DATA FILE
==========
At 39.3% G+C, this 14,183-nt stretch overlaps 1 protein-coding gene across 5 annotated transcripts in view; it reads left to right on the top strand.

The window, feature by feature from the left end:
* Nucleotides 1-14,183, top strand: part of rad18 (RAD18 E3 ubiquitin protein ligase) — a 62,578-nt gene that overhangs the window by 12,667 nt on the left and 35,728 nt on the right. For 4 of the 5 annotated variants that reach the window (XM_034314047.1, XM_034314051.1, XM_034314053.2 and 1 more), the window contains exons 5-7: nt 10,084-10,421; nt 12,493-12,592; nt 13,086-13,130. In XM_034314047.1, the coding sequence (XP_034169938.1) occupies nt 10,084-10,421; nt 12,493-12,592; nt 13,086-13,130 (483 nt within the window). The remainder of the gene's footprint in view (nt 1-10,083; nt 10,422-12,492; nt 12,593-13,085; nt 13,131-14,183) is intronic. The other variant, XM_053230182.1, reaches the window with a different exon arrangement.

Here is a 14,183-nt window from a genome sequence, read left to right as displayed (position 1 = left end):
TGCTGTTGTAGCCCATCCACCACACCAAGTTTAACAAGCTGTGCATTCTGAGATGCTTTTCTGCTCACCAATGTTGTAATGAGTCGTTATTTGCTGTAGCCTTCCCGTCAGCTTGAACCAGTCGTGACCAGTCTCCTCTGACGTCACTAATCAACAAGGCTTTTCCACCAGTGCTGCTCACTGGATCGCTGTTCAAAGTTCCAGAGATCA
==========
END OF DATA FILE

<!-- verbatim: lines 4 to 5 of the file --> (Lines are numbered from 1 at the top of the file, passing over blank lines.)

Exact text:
Here is a 14,183-nt window from a genome sequence, read left to right as displayed (position 1 = left end):
TGCTGTTGTAGCCCATCCACCACACCAAGTTTAACAAGCTGTGCATTCTGAGATGCTTTTCTGCTCACCAATGTTGTAATGAGTCGTTATTTGCTGTAGCCTTCCCGTCAGCTTGAACCAGTCGTGACCAGTCTCCTCTGACGTCACTAATCAACAAGGCTTTTCCACCAGTGCTGCTCACTGGATCGCTGTTCAAAGTTCCAGAGATCA